There are more than 60 official and honorary consulate offices in Georgia, and about 39 bi-national chambers of commerce, the vast majority of these organizations in Atlanta. The summer event at the Metro Atlanta chamber served as both a kickoff for the infrastructure road show and recognition of Brazil’s official stake in the Southeast.
The Consulate General of Federative Republic of Brazil began operations in May as the hub for a six-state region (Georgia, Alabama, Mississippi, the Carolinas and Tennessee), adding to a diverse and imposing diplomatic roster that enhances the city’s international image while throwing open the door to economic development here and around the world.
“The growth in consulate offices is active recognition by foreign governments that Atlanta is the center of the Southeastern economy,” boasts Tim Perry, an international business lawyer with Miller & Martin and honorary consul for Brazil from 2007 until this year.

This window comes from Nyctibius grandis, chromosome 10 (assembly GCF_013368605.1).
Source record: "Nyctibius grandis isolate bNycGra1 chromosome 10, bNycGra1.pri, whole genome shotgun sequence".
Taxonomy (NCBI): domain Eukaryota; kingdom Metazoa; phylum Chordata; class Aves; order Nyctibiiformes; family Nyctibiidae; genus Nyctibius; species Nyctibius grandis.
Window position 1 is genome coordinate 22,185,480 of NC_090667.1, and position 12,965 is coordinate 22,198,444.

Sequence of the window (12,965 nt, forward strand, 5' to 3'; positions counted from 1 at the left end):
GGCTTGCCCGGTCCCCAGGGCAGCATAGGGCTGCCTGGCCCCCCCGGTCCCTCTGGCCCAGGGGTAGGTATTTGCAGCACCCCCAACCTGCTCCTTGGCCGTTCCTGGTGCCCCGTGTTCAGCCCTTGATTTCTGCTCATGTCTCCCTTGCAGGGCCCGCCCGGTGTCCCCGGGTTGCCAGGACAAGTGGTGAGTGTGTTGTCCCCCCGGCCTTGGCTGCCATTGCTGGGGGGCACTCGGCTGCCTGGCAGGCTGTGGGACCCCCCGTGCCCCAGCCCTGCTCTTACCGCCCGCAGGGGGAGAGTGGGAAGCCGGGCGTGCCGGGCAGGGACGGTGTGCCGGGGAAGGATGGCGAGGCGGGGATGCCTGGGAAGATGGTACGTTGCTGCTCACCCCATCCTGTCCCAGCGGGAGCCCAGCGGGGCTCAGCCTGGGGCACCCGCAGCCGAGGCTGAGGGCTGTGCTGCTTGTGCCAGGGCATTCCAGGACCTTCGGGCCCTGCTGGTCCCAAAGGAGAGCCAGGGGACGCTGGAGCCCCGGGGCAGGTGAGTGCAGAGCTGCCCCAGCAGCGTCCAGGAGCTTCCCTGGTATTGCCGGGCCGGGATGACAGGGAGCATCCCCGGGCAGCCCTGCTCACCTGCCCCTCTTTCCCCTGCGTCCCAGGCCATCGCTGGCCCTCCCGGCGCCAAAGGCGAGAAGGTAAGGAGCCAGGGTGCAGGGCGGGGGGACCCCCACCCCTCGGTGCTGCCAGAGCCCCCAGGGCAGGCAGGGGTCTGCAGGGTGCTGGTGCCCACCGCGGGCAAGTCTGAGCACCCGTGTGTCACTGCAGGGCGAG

“When a country decides to locate a consulate office, it’s a major financial decision. If you’re a foreign investor, it’s like a pre-approval by the government,” Perry says. “If you’re asking yourself as a foreign investor, ‘Where should I locate my headquarters in the U.S.?’ one of the main indicators is where your government chooses to locate its consulate offices.”
Brazil’s presence in Atlanta also represents a resurgence of that country’s economy.
“They had a substantial presence in Atlanta before and during the Olympics, but soon after that they folded their tents and closed their consulate offices all over the world because of an economic reversal back home,” says Phil Bolton, publisher and founder of GlobalAtlanta.com, GlobalSavannah.com and GlobalGeorgia.com, who has been publishing international business news for 15 years.